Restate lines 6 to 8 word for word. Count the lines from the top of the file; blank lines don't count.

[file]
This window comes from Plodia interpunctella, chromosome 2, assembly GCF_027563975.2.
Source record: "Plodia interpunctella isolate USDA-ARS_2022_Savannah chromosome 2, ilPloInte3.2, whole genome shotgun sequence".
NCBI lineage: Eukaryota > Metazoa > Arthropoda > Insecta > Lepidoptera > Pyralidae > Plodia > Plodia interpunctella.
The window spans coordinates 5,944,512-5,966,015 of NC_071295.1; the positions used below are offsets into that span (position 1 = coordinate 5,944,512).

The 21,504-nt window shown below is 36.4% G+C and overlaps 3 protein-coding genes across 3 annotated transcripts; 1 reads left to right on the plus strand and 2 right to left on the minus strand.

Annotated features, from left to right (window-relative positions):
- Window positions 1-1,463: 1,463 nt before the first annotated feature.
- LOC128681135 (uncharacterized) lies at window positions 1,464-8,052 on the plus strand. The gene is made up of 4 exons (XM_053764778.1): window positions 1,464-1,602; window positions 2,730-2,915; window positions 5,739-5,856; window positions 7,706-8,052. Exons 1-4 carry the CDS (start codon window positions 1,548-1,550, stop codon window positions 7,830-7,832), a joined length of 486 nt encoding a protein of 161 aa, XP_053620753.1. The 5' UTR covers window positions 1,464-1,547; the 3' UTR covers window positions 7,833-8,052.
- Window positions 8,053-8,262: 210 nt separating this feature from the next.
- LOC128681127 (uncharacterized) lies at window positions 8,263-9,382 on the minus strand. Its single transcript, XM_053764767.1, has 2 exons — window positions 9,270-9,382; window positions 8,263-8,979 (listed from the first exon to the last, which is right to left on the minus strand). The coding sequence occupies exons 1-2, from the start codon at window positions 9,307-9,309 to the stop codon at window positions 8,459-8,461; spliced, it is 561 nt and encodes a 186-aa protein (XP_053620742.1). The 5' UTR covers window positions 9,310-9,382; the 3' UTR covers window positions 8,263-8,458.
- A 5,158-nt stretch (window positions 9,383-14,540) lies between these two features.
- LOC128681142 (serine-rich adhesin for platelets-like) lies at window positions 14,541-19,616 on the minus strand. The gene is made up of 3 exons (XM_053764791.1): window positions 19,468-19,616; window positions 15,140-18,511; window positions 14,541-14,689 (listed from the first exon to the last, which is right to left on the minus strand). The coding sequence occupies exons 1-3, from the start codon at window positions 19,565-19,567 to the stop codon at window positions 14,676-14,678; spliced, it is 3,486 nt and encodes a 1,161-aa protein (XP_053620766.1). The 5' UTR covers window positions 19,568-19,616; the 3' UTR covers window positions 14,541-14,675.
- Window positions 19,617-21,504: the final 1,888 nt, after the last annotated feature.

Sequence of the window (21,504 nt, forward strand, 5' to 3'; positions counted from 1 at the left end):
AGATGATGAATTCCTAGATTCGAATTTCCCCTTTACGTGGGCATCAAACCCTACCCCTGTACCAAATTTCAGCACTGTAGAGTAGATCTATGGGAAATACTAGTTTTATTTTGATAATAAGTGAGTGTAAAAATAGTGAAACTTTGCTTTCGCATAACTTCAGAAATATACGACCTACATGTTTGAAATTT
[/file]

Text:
Annotated features, from left to right (window-relative positions):
- Window positions 1-1,463: 1,463 nt before the first annotated feature.
- LOC128681135 (uncharacterized) lies at window positions 1,464-8,052 on the plus strand. The gene is made up of 4 exons (XM_053764778.1): window positions 1,464-1,602; window positions 2,730-2,915; window positions 5,739-5,856; window positions 7,706-8,052. Exons 1-4 carry the CDS (start codon window positions 1,548-1,550, stop codon window positions 7,830-7,832), a joined length of 486 nt encoding a protein of 161 aa, XP_053620753.1. The 5' UTR covers window positions 1,464-1,547; the 3' UTR covers window positions 7,833-8,052.